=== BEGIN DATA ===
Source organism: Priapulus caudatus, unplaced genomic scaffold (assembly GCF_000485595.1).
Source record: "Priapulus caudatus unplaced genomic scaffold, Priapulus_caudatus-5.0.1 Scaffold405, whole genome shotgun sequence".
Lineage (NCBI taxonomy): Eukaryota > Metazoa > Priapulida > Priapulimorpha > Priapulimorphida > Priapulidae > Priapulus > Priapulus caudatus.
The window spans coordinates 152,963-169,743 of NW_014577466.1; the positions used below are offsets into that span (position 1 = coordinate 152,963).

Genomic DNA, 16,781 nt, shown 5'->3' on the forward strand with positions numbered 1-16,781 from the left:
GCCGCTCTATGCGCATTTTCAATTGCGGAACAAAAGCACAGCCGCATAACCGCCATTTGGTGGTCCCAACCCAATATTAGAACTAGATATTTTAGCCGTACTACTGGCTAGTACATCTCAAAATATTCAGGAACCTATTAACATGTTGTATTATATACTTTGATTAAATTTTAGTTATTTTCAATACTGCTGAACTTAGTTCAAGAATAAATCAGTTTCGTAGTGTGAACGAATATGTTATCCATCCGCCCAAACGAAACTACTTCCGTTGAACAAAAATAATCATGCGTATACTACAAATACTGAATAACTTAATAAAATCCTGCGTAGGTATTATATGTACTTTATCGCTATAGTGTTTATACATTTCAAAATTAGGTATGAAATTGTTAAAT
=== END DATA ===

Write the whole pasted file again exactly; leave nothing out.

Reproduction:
Source organism: Priapulus caudatus, unplaced genomic scaffold (assembly GCF_000485595.1).
Source record: "Priapulus caudatus unplaced genomic scaffold, Priapulus_caudatus-5.0.1 Scaffold405, whole genome shotgun sequence".
Lineage (NCBI taxonomy): Eukaryota > Metazoa > Priapulida > Priapulimorpha > Priapulimorphida > Priapulidae > Priapulus > Priapulus caudatus.
The window spans coordinates 152,963-169,743 of NW_014577466.1; the positions used below are offsets into that span (position 1 = coordinate 152,963).

Genomic DNA, 16,781 nt, shown 5'->3' on the forward strand with positions numbered 1-16,781 from the left:
GCCGCTCTATGCGCATTTTCAATTGCGGAACAAAAGCACAGCCGCATAACCGCCATTTGGTGGTCCCAACCCAATATTAGAACTAGATATTTTAGCCGTACTACTGGCTAGTACATCTCAAAATATTCAGGAACCTATTAACATGTTGTATTATATACTTTGATTAAATTTTAGTTATTTTCAATACTGCTGAACTTAGTTCAAGAATAAATCAGTTTCGTAGTGTGAACGAATATGTTATCCATCCGCCCAAACGAAACTACTTCCGTTGAACAAAAATAATCATGCGTATACTACAAATACTGAATAACTTAATAAAATCCTGCGTAGGTATTATATGTACTTTATCGCTATAGTGTTTATACATTTCAAAATTAGGTATGAAATTGTTAAAT